War of the Rebellion: Serial 066 Page 0527 Chapter XLVII. CORRESPONDENCE, ETC.-CONFEDERATE.

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observation of the enemy's movements in our front. General Robertson has been ordered, in case of demonstration in your district, to send you all his available men, and in case of an attack on General Robertson's district you must do the same. In the mean time you will communicate with General Robertson on the subject.

Respectfully, your obedient servant,


Assistant Adjutant-General.

CHARLESTON, S. C., June 10, 1864.

Honorable J. A. SEDDON:

Your telegram of yesterday received. It might be of service to me to know more accurately the information Governor Brown has received and from what source. I think it probable he received it in part from me in a dispatch I sent him on the 31st ultimo. I will take all precautions in my power.



June 10, 1864.

His Excellency Governor BROWN,

Milledgeville, Ga.:

SIR: His Excellency the President and the Secretary of War inform me that you have received information of contemplated raid by the enemy from Hilton Head to Augusta and other points in Georgia. I will do all in my power to frustrate their designs if they attempt to carry them out. It might aid me somewhat to know more accurately the information you have received, and if you have no objection, I shall be glad if you will communicate it to me. And whilst I command this department I will esteem it a favor if Your Excellency will communicate to me any information you may receive of the enemy's movements or plans which you can with propriety give me.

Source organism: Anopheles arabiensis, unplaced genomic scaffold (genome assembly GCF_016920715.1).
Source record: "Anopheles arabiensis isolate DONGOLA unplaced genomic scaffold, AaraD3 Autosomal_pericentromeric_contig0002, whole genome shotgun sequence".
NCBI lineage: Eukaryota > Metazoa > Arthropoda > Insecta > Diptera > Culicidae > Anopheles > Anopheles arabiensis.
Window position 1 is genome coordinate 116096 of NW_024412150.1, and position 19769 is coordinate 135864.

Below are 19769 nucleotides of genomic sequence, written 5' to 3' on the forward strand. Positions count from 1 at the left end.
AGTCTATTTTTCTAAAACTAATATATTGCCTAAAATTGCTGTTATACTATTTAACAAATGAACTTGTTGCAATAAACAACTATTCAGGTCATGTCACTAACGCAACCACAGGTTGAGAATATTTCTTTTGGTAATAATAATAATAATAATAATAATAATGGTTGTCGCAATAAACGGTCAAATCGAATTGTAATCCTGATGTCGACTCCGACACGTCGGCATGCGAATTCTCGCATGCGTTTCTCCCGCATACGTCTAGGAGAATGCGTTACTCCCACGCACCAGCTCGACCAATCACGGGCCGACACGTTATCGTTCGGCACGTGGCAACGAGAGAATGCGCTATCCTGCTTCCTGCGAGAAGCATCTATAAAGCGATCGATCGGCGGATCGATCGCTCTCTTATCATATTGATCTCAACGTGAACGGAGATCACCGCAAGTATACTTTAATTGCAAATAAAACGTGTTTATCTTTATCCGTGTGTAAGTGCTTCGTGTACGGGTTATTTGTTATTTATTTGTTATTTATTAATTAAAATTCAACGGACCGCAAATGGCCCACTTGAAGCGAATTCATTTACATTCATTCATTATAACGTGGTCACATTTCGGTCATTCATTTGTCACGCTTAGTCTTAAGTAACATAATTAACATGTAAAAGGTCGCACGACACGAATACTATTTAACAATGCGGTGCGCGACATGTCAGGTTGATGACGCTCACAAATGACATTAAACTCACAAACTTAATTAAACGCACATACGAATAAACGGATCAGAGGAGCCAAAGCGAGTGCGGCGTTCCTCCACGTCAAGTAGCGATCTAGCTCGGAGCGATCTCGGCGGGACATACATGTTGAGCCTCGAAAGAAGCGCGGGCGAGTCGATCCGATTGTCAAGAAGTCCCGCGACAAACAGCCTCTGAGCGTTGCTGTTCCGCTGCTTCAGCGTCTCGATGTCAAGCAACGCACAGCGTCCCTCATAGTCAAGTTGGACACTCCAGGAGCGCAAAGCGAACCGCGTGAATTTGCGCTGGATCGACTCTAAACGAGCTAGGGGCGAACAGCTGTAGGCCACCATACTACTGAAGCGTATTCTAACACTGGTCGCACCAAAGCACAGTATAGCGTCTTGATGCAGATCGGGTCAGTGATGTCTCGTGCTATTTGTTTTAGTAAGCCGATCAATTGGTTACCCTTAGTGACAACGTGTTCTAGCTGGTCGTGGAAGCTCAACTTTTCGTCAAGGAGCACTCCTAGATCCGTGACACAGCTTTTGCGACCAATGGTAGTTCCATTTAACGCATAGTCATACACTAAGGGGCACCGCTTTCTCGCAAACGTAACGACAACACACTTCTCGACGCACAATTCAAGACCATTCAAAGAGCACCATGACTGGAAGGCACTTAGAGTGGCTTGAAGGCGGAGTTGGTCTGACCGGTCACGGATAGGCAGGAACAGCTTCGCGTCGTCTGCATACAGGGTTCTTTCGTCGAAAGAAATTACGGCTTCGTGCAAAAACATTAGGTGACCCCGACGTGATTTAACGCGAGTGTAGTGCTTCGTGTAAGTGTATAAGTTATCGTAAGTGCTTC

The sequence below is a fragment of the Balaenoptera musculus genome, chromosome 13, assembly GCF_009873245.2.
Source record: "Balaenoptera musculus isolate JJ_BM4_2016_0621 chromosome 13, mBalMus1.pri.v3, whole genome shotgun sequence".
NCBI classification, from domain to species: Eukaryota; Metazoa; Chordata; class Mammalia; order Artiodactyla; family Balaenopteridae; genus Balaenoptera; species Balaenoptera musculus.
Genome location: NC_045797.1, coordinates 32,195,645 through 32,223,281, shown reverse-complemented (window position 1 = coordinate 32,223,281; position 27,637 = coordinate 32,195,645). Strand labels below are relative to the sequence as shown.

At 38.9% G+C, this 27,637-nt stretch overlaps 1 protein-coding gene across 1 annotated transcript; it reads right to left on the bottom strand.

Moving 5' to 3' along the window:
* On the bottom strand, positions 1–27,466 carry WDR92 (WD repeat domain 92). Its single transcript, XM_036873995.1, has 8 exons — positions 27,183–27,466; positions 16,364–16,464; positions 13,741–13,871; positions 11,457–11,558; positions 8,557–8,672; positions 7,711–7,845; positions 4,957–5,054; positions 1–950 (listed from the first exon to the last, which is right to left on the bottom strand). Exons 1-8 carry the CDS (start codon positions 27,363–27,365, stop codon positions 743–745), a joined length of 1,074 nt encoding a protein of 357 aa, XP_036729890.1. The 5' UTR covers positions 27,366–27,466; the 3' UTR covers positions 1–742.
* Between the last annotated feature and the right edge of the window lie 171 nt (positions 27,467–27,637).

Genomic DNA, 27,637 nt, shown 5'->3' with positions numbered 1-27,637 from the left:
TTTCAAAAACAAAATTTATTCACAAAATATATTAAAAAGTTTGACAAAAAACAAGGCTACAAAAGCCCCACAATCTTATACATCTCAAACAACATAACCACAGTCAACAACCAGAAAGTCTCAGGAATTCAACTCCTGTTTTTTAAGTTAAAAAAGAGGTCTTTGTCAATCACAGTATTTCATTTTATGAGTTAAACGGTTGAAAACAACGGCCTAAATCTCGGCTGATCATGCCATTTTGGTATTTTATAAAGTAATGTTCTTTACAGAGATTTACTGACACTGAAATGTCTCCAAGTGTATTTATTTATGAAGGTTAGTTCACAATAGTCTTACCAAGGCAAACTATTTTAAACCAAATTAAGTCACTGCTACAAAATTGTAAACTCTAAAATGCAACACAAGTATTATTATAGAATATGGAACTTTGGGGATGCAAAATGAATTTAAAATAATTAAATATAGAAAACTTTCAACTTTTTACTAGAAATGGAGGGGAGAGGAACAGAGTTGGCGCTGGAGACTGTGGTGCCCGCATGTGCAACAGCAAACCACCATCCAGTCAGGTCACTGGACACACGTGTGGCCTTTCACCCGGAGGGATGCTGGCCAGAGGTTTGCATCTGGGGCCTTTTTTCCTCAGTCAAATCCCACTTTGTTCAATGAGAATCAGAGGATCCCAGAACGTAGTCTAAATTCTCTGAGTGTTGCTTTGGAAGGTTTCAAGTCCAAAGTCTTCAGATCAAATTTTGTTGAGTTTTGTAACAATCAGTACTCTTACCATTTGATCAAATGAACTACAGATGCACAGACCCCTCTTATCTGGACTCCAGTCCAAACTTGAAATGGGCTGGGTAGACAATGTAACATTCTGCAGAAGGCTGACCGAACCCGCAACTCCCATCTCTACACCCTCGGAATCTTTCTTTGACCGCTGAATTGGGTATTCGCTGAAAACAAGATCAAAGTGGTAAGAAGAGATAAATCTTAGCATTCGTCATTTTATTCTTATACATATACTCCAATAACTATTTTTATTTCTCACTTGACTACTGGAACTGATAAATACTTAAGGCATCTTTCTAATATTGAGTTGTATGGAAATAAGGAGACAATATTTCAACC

In this particular case I should be glad to know if your information is subsequent or prior to the 26th ultimo. On that day four or five of the enemy's transports and gun-boats came up the Ashepoo, but were promptly met and driven back with the loss of one transport burned. On examining the transport the charred carcasses of 100 or 200 horses were found. I supposed at the time that the expedition was composed of a regiment of cavalry, recently sent from Boston to this coast, and that they had probably started on a raid which was defeated and driven back with the loss of a third or fourth of the horses and a number of the men.

I had previously given orders to organize the clerks and employees in the different military offices at Augusta, and such other men as could be procured, to be used for local defense in an emergency, and an officer whom I sent to Augusta to hurry forward the organization informs me it is progressing rapidly and well.

With great respect, your obedient servant,